- Universal Pictures
Imagine there's no Beatles. It's easy if you try—at least according to the inexcusably lazy comedy Yesterday, which proposes that, absent the incalculably enormous impact theBeatles have had on not just music and pop culture, but upon culture itself, the world would nevertheless look exactly as it does today. Which seems impossiblyunlikely, and also feels like a huge insult to the Fab Four.
The unexplained high-concept here: One night there is a momentary worldwide electrical blackout that lasts for only a few minutes, during which struggling singer-songwriter Jack Malik (Himesh Patel) is hit by a bus and knocked unconscious. After he wakes up, he slowly comes to the realization that he's the only person who knowsabout The Beatles and their music. He discovers this only because he starts playing "Yesterday" on his guitar, and his friends—including his manager, Ellie Appleton (LilyJames)—think it's a new song that Jack himself has written. Google confirms it: There has never been any such band as The Beatles. Has Jack somehow slipped into analternate universe? Is God a Rolling Stones fan (they still exist here) Who used the blackout to erase all evidence of The Beatles from history and from everyone'smemory?
Whichever the case—and it really doesn't matter—it's just an excuse to tell yet another story about a not-very-talented guy who enjoys unwarranted success. Jackgoes on to "write" and record all The Beatles songs, which turns him into a global phenomenon, because, of course, the songs are terrific—to our ears, in the culturalcontext of 50-plus years of history in which we know them. Would "I Want to Hold Your Hand" really have the same impact, brand-new, in 2019 as it did in 1964? How would "Eleanor Rigby" or"Let It Be" land today? The Beatles' songs exist in a bizarre vacuum here, literally excised from the social and artistic environment in which they were written, performed and received. Songs like these, like all of The Beatles' work, are so much of their moment in time—which, of course, is part of how and why they endure—yet there's no sense of that in Yesterday. These songs would surely sound odd, anachronistic, maybe even random if they were presented as though created now.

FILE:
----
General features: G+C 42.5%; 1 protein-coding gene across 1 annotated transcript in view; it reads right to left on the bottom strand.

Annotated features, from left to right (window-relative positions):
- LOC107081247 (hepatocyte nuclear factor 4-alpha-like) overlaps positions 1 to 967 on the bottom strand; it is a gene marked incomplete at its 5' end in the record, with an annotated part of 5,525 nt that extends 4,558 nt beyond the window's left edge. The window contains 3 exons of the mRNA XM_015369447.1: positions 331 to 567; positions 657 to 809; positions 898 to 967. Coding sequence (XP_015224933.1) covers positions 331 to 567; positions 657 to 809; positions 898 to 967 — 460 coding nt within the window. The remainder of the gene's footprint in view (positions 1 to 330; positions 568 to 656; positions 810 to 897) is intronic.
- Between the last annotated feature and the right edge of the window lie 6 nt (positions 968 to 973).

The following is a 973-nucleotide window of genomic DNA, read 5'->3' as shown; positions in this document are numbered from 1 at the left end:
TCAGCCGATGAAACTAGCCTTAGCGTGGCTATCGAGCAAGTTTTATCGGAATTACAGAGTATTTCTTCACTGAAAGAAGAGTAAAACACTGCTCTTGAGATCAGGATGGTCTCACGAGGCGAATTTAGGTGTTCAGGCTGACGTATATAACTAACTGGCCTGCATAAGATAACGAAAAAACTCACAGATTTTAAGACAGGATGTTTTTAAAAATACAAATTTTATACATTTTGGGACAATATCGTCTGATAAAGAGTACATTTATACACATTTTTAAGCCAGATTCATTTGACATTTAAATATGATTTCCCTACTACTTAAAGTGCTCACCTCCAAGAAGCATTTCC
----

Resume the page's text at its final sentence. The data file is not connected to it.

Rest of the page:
Perhaps the weirdest thing about Yesterday is that it isn't even an excuse for a revue of Beatles music, like those Mamma Mia!-style jukebox musicals from Broadway, the West End, and now, movies. Only a few of the songs are actually performed in anything close to their entirety. It's all mostly just a one-noterunning joke about how no one except Jack knows all those famous lyrics and tunes, combined with a blah romance. Ellie is naturally in love with the obliviousJack, and now is losing him to fame and fortune.
Patel, an Indian-British TV actor making his feature debut here, is charming enough (and, small favors, at least it's notanother white guy sailing to unearned adoration). But Yesterday is, at its very best, inoffensive to the point of blandness; even Kate McKinnon, in a small part as aBig Music shark who latches onto Jack, only briefly brings some spark to the screen. At its worst ... well, there's a moment toward the end of the film that is so cheaplymanipulative that it feels like a punch in the gut, and not in any good way, leaving a sour taint over the whole endeavor.
I'm sure director Danny Boyle and screenwriters Richard Curtis (Love Actually) and Jack Barth imagined they were paying tribute to what is probably the greatest band in the history ofrock 'n' roll—and maybe some of the most profoundly influential people ever—with this movie. It's replete with their songs (or snippetreminders of them) and with a whole planet of 21st-century people newly discovering them and going crazy for them. But it utterly defangs the music we know and loveso well, diminishes its significance and the meaning it has for so many of us. And ultimately, Yesterday very clearly says that if you took The Beatles away, nothingwould be different and no one would even notice.